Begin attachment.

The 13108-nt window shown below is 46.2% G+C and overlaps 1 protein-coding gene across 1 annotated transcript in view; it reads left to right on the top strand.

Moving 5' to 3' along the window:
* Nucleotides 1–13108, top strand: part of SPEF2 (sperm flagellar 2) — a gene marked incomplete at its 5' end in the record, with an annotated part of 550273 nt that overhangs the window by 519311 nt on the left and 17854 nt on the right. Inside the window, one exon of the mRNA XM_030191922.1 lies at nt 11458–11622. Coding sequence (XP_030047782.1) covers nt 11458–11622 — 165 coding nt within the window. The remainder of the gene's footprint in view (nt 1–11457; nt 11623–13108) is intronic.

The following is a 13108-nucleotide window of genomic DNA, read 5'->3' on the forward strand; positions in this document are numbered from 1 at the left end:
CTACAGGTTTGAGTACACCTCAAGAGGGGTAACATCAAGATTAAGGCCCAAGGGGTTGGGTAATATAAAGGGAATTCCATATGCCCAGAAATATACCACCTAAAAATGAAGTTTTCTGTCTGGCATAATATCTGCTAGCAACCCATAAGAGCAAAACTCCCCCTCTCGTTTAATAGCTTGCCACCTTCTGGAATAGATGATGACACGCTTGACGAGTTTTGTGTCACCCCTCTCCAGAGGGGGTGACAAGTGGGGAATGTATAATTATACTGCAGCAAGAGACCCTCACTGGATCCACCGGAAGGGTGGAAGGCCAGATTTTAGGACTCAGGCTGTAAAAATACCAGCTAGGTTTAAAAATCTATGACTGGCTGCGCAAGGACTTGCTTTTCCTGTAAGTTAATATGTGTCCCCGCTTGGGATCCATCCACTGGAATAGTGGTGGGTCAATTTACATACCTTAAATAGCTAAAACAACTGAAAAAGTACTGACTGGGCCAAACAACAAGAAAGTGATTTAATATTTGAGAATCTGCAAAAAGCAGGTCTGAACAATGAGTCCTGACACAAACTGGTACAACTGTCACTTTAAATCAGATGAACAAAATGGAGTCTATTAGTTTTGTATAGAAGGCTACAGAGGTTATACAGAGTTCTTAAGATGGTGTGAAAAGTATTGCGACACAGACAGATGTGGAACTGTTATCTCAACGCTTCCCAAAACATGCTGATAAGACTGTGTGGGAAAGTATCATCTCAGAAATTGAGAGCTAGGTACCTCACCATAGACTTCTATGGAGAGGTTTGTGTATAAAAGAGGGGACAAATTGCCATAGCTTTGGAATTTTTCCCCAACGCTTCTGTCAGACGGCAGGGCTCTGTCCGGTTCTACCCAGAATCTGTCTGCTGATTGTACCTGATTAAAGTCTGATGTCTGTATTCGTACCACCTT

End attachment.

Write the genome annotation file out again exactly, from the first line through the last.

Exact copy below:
The 13108-nt window shown below is 46.2% G+C and overlaps 1 protein-coding gene across 1 annotated transcript in view; it reads left to right on the top strand.

Moving 5' to 3' along the window:
* Nucleotides 1–13108, top strand: part of SPEF2 (sperm flagellar 2) — a gene marked incomplete at its 5' end in the record, with an annotated part of 550273 nt that overhangs the window by 519311 nt on the left and 17854 nt on the right. Inside the window, one exon of the mRNA XM_030191922.1 lies at nt 11458–11622. Coding sequence (XP_030047782.1) covers nt 11458–11622 — 165 coding nt within the window. The remainder of the gene's footprint in view (nt 1–11457; nt 11623–13108) is intronic.

The following is a 13108-nucleotide window of genomic DNA, read 5'->3' on the forward strand; positions in this document are numbered from 1 at the left end:
CTACAGGTTTGAGTACACCTCAAGAGGGGTAACATCAAGATTAAGGCCCAAGGGGTTGGGTAATATAAAGGGAATTCCATATGCCCAGAAATATACCACCTAAAAATGAAGTTTTCTGTCTGGCATAATATCTGCTAGCAACCCATAAGAGCAAAACTCCCCCTCTCGTTTAATAGCTTGCCACCTTCTGGAATAGATGATGACACGCTTGACGAGTTTTGTGTCACCCCTCTCCAGAGGGGGTGACAAGTGGGGAATGTATAATTATACTGCAGCAAGAGACCCTCACTGGATCCACCGGAAGGGTGGAAGGCCAGATTTTAGGACTCAGGCTGTAAAAATACCAGCTAGGTTTAAAAATCTATGACTGGCTGCGCAAGGACTTGCTTTTCCTGTAAGTTAATATGTGTCCCCGCTTGGGATCCATCCACTGGAATAGTGGTGGGTCAATTTACATACCTTAAATAGCTAAAACAACTGAAAAAGTACTGACTGGGCCAAACAACAAGAAAGTGATTTAATATTTGAGAATCTGCAAAAAGCAGGTCTGAACAATGAGTCCTGACACAAACTGGTACAACTGTCACTTTAAATCAGATGAACAAAATGGAGTCTATTAGTTTTGTATAGAAGGCTACAGAGGTTATACAGAGTTCTTAAGATGGTGTGAAAAGTATTGCGACACAGACAGATGTGGAACTGTTATCTCAACGCTTCCCAAAACATGCTGATAAGACTGTGTGGGAAAGTATCATCTCAGAAATTGAGAGCTAGGTACCTCACCATAGACTTCTATGGAGAGGTTTGTGTATAAAAGAGGGGACAAATTGCCATAGCTTTGGAATTTTTCCCCAACGCTTCTGTCAGACGGCAGGGCTCTGTCCGGTTCTACCCAGAATCTGTCTGCTGATTGTACCTGATTAAAGTCTGATGTCTGTATTCGTACCACCTT